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Drum head changing and tuning for people who aren’t drummers.

September 20, 2012

Today, I changed the drum heads on the kit where I work. Below you’ll see how the kit was, there was duct tape all over the heads, the heads were battered and wouldn’t tune properly and the cymbals were rusting. In this post I want to show how I went about changing these drum heads and tuning them. Please bear in mind that I’m not a drummer at all, nor am I a tuning master for drums, but nonetheless I wanted to share this potentially helpful info.

Kick drum

So first off, let’s start with the kick drum. Like with all the drums loosen all the tension rods for the head you’re about to change, I suggest you start with the batter head first because you can fine-tune the resonant head to work well with the batter head after. Once all the tension rods are loose and the old head is off, give everything a wipe with a cloth to get rid of dust and debris which has built up in the drum.

Secondly, put the new head on and position all the tension rods to fit into their appropriate holes. Make sure that the head is seated properly and push down with your whole hand in the centre of the drum and keep constant pressure, you’ll see a lot of wrinkles appear in the head. Tighten each lug until the wrinkles disappear and then loosen back about a quarter of a turn. Once you’ve tightened all the tension rods, release your hand from the batter head. Do the same for the resonant head and then fine-tune to taste so it works well with the batter head. Done.

Snare drum

Now onto the snare, in my experience this is the hardest drum to get right. You’re dealing with a lot variables such as the relationship between the top and bottom heads due to them being tuned differently and the snare wires themselves and how tight they rest against the head.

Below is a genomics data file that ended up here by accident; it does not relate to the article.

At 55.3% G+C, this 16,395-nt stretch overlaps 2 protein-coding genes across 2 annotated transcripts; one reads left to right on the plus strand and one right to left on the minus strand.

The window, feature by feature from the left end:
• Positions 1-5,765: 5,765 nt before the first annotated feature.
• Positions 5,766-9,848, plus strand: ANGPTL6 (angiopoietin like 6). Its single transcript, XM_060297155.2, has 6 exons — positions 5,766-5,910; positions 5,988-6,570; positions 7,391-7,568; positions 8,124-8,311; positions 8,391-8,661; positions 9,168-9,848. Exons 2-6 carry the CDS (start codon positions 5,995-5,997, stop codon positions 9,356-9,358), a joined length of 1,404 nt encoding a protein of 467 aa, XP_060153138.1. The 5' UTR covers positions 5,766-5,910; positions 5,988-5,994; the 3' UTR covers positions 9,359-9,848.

Drummers tend to start with the bottom head; once you’ve wiped the drum shell with a cloth removing dust and wood chippings, put the new head on and seat it correctly. Put a drum stick under the snares and rest it on each side of the rim. Even tension needs to be maintained here so that the drum’s tuning is consistent, tune the drums using the star pattern method (Google this). Tune the bottom head up to a high A note and fine-tune if necessary.

For the top head, again, wipe the shell and put the new head on. Even tension needs to be maintained again so use the star pattern method. Typically, this drum is tuned to a C note, but it’s by no means the next octave higher than what you’re tuning the bottom head to, in fact it’s lower. Fine-tune if necessary.


Toms are relatively easy, a lot easier than the snare! When you put the new head on after wiping the shell, push three fingers onto the centre of the drum and keep the pressure there (much like the kick drum but on a smaller scale). You’ll see wrinkles again and you need to tighten each lug until they go away, but don’t loosen the tuning like the kick drum – leave it! Do the same thing with the bottom head and tune fine-tune them so that the top and bottom heads sound the same. Bear in mind that some drummers purposefully detune the bottom head while others tune it higher, it’s all personal preference.

In summary

Knowing how to tune drums is a valuable asset to have when you’re in the studio. It means that, if need be, you can step in to tune the drums if the drummer in the session doesn’t know how to. If drum heads break and there’s some spares, you don’t have to rely on the drummer to change the heads as you’re able to do it! In other words, whenever you need to tune drums, you’ll have a basic knowledge on how to do it!


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